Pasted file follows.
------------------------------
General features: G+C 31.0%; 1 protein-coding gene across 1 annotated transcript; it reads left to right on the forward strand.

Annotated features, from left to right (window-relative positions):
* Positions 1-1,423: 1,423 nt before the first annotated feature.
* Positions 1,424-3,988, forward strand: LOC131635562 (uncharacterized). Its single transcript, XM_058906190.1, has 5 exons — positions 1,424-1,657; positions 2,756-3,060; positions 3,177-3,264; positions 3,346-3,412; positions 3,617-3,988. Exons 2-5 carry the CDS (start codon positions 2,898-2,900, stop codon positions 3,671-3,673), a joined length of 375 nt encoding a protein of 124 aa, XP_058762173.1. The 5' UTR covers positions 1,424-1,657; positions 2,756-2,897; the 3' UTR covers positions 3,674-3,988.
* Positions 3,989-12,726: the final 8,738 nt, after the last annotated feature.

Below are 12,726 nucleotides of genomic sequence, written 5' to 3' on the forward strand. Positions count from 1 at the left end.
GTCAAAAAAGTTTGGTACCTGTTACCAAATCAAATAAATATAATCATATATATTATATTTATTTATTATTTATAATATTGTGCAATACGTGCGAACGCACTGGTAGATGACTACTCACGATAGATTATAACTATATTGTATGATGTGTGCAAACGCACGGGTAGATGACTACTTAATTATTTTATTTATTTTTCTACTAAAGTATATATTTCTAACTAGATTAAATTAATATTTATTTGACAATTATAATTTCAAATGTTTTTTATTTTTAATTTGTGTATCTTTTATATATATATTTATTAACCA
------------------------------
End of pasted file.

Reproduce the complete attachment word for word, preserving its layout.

General features: G+C 31.0%; 1 protein-coding gene across 1 annotated transcript; it reads left to right on the forward strand.

Annotated features, from left to right (window-relative positions):
* Positions 1-1,423: 1,423 nt before the first annotated feature.
* Positions 1,424-3,988, forward strand: LOC131635562 (uncharacterized). Its single transcript, XM_058906190.1, has 5 exons — positions 1,424-1,657; positions 2,756-3,060; positions 3,177-3,264; positions 3,346-3,412; positions 3,617-3,988. Exons 2-5 carry the CDS (start codon positions 2,898-2,900, stop codon positions 3,671-3,673), a joined length of 375 nt encoding a protein of 124 aa, XP_058762173.1. The 5' UTR covers positions 1,424-1,657; positions 2,756-2,897; the 3' UTR covers positions 3,674-3,988.
* Positions 3,989-12,726: the final 8,738 nt, after the last annotated feature.

Below are 12,726 nucleotides of genomic sequence, written 5' to 3' on the forward strand. Positions count from 1 at the left end.
GTCAAAAAAGTTTGGTACCTGTTACCAAATCAAATAAATATAATCATATATATTATATTTATTTATTATTTATAATATTGTGCAATACGTGCGAACGCACTGGTAGATGACTACTCACGATAGATTATAACTATATTGTATGATGTGTGCAAACGCACGGGTAGATGACTACTTAATTATTTTATTTATTTTTCTACTAAAGTATATATTTCTAACTAGATTAAATTAATATTTATTTGACAATTATAATTTCAAATGTTTTTTATTTTTAATTTGTGTATCTTTTATATATATATTTATTAACCA